Arthur Ashe Remembered

Arthur Ashe Remembered
Arthur Ashe was a skinny little kid who learned tennis on the public courts in Richmond, VA during the 1940’s and 1950’s. Little did anyone know at the time that this African-American would make such a significant impression on what was the mostly white sport of tennis for the rich and famous. As he did everything in his life, Ashe took on the world with grace and dignity.

Ashe graduated at the top of his high school class and earned a scholarship to UCLA where he won the NCAA individual and team titles. He was the first African-American man named to the U.S. Davis Cup team, and the first (and only) to reach world No. 1. He was president of the ATP, served as captain of the Davis Cup team, and has been inducted into the Tennis Hall of Fame. Sadly, Ashe’s life was cut short when, in 1993 at the age of 49, he passed away from complications of AIDS.

With all that Ashe accomplished in his 10-year tennis career, he is also remembered for everything he did away from tennis off the court. In 1969, Ashe saw inequities in the prize money being offered, so he and several other players formed what is now known as the Association of Tennis Professionals. Later that year, he was denied a visa to play a tournament in South Africa because of his skin color, and he took a stand against apartheid. Prominent individuals and organizations, both in and out of tennis, stood behind him as he single handedly raised the world’s awareness of the oppressive form of government in South Africa.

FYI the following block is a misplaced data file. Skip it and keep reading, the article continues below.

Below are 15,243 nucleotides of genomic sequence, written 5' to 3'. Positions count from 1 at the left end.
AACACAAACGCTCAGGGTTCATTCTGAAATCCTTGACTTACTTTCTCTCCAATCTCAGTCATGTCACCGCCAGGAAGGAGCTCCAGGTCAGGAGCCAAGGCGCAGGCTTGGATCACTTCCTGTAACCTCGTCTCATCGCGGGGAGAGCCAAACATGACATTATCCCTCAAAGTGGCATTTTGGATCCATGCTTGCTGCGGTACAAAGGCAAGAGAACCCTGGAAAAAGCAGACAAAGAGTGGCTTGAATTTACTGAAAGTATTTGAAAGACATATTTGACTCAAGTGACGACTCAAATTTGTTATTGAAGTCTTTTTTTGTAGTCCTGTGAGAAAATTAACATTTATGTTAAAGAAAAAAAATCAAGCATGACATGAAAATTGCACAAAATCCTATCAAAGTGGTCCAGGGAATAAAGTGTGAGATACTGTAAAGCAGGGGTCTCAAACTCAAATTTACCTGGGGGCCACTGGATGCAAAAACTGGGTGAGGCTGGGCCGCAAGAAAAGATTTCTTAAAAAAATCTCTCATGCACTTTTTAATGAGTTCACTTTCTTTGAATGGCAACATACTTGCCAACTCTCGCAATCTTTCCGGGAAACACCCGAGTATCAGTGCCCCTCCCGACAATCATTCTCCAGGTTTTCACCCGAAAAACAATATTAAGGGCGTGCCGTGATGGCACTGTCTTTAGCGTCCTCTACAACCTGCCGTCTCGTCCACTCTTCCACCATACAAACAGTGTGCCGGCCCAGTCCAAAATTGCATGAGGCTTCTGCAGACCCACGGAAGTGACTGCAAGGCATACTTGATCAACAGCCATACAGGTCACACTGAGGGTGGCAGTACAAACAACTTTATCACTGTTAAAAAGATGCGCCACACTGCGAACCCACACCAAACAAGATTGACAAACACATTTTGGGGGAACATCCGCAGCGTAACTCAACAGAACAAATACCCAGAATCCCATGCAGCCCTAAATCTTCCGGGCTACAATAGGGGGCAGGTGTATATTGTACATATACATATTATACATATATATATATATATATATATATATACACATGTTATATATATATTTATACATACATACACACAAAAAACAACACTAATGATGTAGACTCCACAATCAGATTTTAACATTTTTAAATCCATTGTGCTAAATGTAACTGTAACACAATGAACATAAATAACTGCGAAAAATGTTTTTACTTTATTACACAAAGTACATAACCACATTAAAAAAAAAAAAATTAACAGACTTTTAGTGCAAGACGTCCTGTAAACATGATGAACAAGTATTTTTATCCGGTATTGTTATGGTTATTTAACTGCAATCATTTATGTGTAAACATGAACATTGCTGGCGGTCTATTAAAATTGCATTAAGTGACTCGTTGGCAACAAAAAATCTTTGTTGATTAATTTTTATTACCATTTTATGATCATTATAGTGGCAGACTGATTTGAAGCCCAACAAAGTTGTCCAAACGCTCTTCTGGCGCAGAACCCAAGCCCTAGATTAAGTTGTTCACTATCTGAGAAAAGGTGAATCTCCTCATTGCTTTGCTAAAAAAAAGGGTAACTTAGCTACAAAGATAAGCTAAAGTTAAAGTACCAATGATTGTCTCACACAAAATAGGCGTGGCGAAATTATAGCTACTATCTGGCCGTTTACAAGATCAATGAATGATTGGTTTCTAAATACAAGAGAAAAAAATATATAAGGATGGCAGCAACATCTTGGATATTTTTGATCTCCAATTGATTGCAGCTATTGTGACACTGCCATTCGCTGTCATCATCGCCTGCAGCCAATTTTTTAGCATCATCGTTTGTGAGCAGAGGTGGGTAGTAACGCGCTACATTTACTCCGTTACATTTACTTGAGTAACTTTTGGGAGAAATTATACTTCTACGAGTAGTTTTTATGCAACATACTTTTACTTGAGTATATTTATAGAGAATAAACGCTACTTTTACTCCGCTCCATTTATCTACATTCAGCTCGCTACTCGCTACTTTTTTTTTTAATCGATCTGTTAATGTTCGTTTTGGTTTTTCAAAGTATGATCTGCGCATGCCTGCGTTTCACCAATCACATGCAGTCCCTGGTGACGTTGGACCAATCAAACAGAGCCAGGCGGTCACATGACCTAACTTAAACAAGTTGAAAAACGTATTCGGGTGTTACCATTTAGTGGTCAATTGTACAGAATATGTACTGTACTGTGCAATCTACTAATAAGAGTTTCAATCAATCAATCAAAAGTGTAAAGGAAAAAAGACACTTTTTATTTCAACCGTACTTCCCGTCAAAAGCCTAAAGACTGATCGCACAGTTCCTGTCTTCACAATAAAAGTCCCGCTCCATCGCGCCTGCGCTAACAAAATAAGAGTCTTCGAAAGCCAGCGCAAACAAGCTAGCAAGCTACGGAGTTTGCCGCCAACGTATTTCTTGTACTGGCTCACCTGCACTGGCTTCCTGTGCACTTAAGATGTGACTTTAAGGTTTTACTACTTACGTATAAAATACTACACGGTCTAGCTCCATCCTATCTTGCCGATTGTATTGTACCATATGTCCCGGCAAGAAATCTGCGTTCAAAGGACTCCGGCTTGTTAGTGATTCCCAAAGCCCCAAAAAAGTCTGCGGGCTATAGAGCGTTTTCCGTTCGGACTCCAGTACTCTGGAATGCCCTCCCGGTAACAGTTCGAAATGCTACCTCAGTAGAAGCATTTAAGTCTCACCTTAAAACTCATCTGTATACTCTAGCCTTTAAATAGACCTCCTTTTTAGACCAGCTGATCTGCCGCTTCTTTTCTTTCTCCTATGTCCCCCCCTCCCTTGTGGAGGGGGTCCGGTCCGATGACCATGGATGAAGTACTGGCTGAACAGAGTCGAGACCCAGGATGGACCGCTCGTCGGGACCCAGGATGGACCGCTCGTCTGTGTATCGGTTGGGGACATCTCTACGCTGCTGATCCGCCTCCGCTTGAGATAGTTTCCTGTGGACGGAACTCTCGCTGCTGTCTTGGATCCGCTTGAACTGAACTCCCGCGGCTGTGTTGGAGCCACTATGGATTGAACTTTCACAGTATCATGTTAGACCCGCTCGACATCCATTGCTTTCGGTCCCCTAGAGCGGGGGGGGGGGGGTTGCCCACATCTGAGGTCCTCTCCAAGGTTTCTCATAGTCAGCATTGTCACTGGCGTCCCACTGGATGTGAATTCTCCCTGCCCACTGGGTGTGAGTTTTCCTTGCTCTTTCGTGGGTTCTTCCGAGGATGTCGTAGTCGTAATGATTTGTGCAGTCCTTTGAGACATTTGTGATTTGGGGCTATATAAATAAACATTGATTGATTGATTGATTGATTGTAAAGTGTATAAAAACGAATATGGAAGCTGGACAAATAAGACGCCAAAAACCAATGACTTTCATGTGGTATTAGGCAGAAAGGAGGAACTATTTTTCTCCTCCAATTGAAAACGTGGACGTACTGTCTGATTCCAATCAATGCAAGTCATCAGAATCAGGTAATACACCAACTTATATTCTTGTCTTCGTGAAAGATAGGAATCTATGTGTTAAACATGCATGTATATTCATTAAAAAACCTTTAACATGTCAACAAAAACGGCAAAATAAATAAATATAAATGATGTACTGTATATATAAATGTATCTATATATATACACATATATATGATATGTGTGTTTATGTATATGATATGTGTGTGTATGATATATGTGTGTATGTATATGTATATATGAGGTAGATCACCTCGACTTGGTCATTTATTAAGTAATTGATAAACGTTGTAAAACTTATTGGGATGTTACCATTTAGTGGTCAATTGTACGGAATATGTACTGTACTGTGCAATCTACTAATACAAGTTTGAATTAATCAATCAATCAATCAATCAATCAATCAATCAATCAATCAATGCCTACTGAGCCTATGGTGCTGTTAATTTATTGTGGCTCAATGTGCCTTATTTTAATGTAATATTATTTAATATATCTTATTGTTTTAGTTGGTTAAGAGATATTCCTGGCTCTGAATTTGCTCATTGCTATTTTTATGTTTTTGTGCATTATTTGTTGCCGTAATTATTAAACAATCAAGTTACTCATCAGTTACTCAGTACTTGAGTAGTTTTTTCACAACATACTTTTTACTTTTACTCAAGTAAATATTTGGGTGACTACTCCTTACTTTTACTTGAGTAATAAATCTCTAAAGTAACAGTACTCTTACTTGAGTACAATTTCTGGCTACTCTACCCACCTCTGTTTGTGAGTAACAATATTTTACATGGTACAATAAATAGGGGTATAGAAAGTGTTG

The legacy of Arthur Ashe lives on in the charities he founded, including the National Junior Tennis League, the ABC Cities Tennis Program, the Athlete-Career Connection, the Safe Passage Foundation, and AAFDA. Ashe has also been appropriately honored by the United States Tennis Association, when they named center court at the new U.S. Open facility Arthur Ashe Stadium. The tennis world is a much better place because of him.

"Success is a journey, not a destination. The doing is often more important than the outcome" - Arthur Ashe.

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